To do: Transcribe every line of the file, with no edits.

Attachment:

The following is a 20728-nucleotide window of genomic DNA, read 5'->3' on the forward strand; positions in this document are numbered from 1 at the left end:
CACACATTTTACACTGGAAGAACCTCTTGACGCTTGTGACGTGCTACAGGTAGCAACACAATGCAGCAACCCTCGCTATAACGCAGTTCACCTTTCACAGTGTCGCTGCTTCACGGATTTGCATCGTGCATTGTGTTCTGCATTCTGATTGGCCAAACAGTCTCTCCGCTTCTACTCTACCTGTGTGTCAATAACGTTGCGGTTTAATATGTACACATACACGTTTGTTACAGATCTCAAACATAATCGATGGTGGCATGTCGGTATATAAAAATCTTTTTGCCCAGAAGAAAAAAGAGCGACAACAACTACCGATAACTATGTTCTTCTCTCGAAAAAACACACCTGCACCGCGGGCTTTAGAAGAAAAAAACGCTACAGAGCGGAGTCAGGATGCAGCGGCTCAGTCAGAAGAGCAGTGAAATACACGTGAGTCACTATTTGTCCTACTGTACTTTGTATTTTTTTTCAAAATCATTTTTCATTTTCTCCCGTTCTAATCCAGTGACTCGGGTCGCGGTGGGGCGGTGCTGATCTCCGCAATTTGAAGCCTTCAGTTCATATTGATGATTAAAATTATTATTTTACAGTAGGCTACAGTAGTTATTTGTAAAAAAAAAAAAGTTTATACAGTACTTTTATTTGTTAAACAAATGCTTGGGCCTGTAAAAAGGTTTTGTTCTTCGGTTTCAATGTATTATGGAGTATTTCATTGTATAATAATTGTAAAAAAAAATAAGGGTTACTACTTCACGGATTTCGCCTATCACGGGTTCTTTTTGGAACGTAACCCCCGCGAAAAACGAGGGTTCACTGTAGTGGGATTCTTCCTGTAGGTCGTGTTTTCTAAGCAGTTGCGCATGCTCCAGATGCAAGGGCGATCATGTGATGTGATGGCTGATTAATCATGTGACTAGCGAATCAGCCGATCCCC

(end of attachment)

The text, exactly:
The following is a 20728-nucleotide window of genomic DNA, read 5'->3' on the forward strand; positions in this document are numbered from 1 at the left end:
CACACATTTTACACTGGAAGAACCTCTTGACGCTTGTGACGTGCTACAGGTAGCAACACAATGCAGCAACCCTCGCTATAACGCAGTTCACCTTTCACAGTGTCGCTGCTTCACGGATTTGCATCGTGCATTGTGTTCTGCATTCTGATTGGCCAAACAGTCTCTCCGCTTCTACTCTACCTGTGTGTCAATAACGTTGCGGTTTAATATGTACACATACACGTTTGTTACAGATCTCAAACATAATCGATGGTGGCATGTCGGTATATAAAAATCTTTTTGCCCAGAAGAAAAAAGAGCGACAACAACTACCGATAACTATGTTCTTCTCTCGAAAAAACACACCTGCACCGCGGGCTTTAGAAGAAAAAAACGCTACAGAGCGGAGTCAGGATGCAGCGGCTCAGTCAGAAGAGCAGTGAAATACACGTGAGTCACTATTTGTCCTACTGTACTTTGTATTTTTTTTCAAAATCATTTTTCATTTTCTCCCGTTCTAATCCAGTGACTCGGGTCGCGGTGGGGCGGTGCTGATCTCCGCAATTTGAAGCCTTCAGTTCATATTGATGATTAAAATTATTATTTTACAGTAGGCTACAGTAGTTATTTGTAAAAAAAAAAAAGTTTATACAGTACTTTTATTTGTTAAACAAATGCTTGGGCCTGTAAAAAGGTTTTGTTCTTCGGTTTCAATGTATTATGGAGTATTTCATTGTATAATAATTGTAAAAAAAAATAAGGGTTACTACTTCACGGATTTCGCCTATCACGGGTTCTTTTTGGAACGTAACCCCCGCGAAAAACGAGGGTTCACTGTAGTGGGATTCTTCCTGTAGGTCGTGTTTTCTAAGCAGTTGCGCATGCTCCAGATGCAAGGGCGATCATGTGATGTGATGGCTGATTAATCATGTGACTAGCGAATCAGCCGATCCCC